I watched as a 10-year-old girl gleefully skipped up to me to show me her cross, and I watched as a quiet Asian immigrant contemplated the cross he chose as he left the church that morning. I received an email of thanks from one older member as he shared with me his affection for my folks. The people were as diverse as the crosses. I can't tell you how much joy watching that collection dissipate brought to me and my father. It was the right thing to do.

A colelction can be a stagnant grouping of meaningless things that do nothing but collect their own dust, or a collection can be turned into a dynamic statement of love and affirmation of life. for these are the things we truly should collect!

A True Christmas Tale (Dec. 05)

Shortly after my parents were married, they came across a Creche set in a small store in a small town in California. They were taken by its simplicity and beauty and bought what they could afford -- the holy family -- although there were many more pieces that were a part of this set.

Each Christmas they added another piece to the set and as their family grew, so did the set. A little boy, a little girl and an angel were all added to represent the births of each of their children. They added animal figurines on years when their family did not expand.

It was a tradition they loved.

Even when they moved from California, my parents were able to "mail order" pieces for it. -- a big deal in the era before internet shopping.

But when the store in Sausilito closed, it seemed the Creche set would forever remain as it was. It was magnificent! There must have been some 20 pieces to it by then, including three kings, a shepherd, and creatures of all sorts.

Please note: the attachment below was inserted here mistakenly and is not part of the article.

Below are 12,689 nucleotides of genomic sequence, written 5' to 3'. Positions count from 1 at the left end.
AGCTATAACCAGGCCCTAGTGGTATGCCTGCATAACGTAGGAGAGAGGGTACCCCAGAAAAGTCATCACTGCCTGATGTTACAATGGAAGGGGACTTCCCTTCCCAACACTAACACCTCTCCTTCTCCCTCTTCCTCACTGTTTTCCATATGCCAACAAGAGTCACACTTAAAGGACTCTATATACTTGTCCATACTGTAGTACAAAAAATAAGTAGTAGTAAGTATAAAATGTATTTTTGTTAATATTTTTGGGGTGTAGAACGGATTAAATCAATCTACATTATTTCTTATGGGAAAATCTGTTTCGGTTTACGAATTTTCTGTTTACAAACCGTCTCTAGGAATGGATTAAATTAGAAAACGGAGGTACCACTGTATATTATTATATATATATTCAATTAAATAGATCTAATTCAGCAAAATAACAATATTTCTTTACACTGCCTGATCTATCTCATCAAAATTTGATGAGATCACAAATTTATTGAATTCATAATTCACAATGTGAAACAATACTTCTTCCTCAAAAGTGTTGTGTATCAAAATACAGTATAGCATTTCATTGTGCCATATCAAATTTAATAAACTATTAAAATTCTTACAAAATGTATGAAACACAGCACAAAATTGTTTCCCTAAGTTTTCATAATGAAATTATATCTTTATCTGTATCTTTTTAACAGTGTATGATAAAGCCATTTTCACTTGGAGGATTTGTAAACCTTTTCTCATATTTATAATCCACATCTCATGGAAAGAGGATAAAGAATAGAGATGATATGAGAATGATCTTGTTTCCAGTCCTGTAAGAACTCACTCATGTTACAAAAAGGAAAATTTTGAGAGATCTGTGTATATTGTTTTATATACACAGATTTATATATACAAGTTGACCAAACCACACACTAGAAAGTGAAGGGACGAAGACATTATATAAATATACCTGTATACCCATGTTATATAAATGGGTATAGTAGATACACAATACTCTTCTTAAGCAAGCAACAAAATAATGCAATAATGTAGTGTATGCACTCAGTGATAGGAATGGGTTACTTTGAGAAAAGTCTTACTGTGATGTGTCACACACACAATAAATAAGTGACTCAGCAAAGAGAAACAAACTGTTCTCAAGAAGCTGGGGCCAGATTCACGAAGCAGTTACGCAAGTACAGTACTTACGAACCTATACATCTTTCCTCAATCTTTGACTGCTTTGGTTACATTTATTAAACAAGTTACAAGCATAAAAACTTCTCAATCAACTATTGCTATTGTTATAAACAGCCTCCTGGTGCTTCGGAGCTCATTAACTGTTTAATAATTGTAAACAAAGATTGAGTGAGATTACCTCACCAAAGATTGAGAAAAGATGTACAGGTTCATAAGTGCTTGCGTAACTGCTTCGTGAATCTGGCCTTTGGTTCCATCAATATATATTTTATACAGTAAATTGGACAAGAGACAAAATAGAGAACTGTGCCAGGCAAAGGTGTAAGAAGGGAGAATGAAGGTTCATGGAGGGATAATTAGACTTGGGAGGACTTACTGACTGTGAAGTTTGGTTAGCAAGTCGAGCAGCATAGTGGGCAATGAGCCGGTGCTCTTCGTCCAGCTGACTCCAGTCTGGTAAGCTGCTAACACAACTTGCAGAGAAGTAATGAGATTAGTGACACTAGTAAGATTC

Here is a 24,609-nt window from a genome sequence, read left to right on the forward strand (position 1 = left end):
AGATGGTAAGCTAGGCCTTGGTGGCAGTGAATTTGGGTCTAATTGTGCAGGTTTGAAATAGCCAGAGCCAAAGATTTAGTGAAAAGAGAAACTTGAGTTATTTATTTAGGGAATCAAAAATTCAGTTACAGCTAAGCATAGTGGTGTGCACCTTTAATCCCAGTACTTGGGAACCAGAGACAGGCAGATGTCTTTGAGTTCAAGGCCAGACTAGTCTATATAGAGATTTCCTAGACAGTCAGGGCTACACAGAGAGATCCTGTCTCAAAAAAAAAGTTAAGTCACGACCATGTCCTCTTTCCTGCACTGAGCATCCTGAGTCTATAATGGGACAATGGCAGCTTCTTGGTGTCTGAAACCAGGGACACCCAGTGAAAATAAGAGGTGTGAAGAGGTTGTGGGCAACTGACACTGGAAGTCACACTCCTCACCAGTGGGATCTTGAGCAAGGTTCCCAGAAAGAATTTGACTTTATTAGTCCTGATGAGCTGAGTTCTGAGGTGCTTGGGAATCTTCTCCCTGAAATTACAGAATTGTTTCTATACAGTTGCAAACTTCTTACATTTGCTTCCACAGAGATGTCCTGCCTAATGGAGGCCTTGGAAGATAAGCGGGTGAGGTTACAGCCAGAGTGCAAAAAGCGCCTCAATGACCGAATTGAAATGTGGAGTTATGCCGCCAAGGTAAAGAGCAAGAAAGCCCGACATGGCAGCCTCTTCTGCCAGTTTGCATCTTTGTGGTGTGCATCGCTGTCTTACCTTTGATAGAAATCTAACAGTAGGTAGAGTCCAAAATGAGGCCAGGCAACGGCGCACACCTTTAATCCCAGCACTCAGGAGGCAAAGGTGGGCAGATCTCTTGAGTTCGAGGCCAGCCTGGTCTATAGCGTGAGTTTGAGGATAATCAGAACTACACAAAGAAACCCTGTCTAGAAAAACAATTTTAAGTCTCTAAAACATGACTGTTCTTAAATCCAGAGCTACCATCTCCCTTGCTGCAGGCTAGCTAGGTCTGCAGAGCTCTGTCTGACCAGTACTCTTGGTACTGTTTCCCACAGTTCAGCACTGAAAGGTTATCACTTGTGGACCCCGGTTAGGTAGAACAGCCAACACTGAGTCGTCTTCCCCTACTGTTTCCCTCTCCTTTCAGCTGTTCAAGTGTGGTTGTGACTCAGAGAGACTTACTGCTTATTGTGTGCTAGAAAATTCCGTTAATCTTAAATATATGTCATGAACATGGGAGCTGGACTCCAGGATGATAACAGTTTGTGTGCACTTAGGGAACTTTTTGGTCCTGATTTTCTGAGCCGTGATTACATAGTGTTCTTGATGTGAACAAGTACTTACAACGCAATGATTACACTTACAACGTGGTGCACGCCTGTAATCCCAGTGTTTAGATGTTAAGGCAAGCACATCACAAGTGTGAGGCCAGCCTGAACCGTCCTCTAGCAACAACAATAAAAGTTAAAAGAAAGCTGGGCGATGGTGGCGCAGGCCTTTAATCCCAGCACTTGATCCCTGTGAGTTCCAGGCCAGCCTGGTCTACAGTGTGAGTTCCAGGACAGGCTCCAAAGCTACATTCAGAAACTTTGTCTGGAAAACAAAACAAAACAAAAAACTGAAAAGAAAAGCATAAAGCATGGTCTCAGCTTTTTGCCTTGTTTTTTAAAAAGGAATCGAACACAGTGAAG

Years passed and although the Creche set didn't grow or change, the family continued to grow and change as the children became teenagers. The one thing we all agreed on was the beauty of that Creche set. Every year it brought us together. Each Thanksgiving my dad brought the box down from the attic and we eagerly unwrapped each character from its tissue paper shroud.

Ten years after we ordered our last figurine, my parents went to New Orleans to celebrate their 25th wedding anniversary and take a Mississippi Riverboat cruise. As they were wandering around the city of New Orleans prior to boarding, they meandered past a small store. In that small store's window was their Creche set -- looming larger than life.

The Creche set on display was indeed by the same artisans, and as the Riley family had grown, so had the number of pieces available for the set. My parents inquired about ordering figurines and went home excited to continue the tradition that had started so many states and lives ago.

And once again, on Thanksgiving, my family would get out the Creche set, set up the pieces, look at the order form and decide upon a figurine to add to the collection -- ordering each year from that small store in New Orleans. It was a tradition we loved.

There were years when money was tight -- so a snake or a mouse joined the set. And there were years when money was not as tight and a bear or a baby elephant ambled onto the scene.

There were years when grandchildren joined the family, and they too were represented with figurines. A lifelong friend passed away and another angel joined the set. The set now had some 40 pieces to it.

And then came Hurricane Katrina...

Horrified at the devastation, my parents also knew in the back of their minds that it must be the end of the store that carried our Creche set pieces. There was no way that small store could have survived. And there was a new grandson to honor with a figurine.

Two months after the hurricane, my parents tried to contact the store. But the phone just rang and rang and rang. Just before Thanksgiving my mom decided to give it one more try -- she just couldn't give up. She dialed the number and the phone rang and rang and ... was answered. The store was back in business!

This year, the day after Thanksgiving, the Creche set came out and a figurine was ordered.

God is good.